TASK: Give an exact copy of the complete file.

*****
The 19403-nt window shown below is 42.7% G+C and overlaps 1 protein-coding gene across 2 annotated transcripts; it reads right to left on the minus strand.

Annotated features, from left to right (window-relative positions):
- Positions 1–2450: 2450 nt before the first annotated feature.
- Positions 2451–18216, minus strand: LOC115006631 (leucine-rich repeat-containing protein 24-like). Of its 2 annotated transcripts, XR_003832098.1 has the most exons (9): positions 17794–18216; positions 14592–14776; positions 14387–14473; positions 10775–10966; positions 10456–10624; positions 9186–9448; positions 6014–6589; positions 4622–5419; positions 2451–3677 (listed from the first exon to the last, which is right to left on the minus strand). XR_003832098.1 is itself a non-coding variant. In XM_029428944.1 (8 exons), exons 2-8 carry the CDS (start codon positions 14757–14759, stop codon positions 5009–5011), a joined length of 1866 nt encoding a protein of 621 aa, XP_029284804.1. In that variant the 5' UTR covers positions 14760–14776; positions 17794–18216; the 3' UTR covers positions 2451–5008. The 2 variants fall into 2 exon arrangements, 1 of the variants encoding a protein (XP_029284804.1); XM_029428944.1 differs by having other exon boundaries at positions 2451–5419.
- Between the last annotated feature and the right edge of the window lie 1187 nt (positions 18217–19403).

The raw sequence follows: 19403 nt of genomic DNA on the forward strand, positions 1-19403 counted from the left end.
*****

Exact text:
The 19403-nt window shown below is 42.7% G+C and overlaps 1 protein-coding gene across 2 annotated transcripts; it reads right to left on the minus strand.

Annotated features, from left to right (window-relative positions):
- Positions 1–2450: 2450 nt before the first annotated feature.
- Positions 2451–18216, minus strand: LOC115006631 (leucine-rich repeat-containing protein 24-like). Of its 2 annotated transcripts, XR_003832098.1 has the most exons (9): positions 17794–18216; positions 14592–14776; positions 14387–14473; positions 10775–10966; positions 10456–10624; positions 9186–9448; positions 6014–6589; positions 4622–5419; positions 2451–3677 (listed from the first exon to the last, which is right to left on the minus strand). XR_003832098.1 is itself a non-coding variant. In XM_029428944.1 (8 exons), exons 2-8 carry the CDS (start codon positions 14757–14759, stop codon positions 5009–5011), a joined length of 1866 nt encoding a protein of 621 aa, XP_029284804.1. In that variant the 5' UTR covers positions 14760–14776; positions 17794–18216; the 3' UTR covers positions 2451–5008. The 2 variants fall into 2 exon arrangements, 1 of the variants encoding a protein (XP_029284804.1); XM_029428944.1 differs by having other exon boundaries at positions 2451–5419.
- Between the last annotated feature and the right edge of the window lie 1187 nt (positions 18217–19403).

The raw sequence follows: 19403 nt of genomic DNA on the forward strand, positions 1-19403 counted from the left end.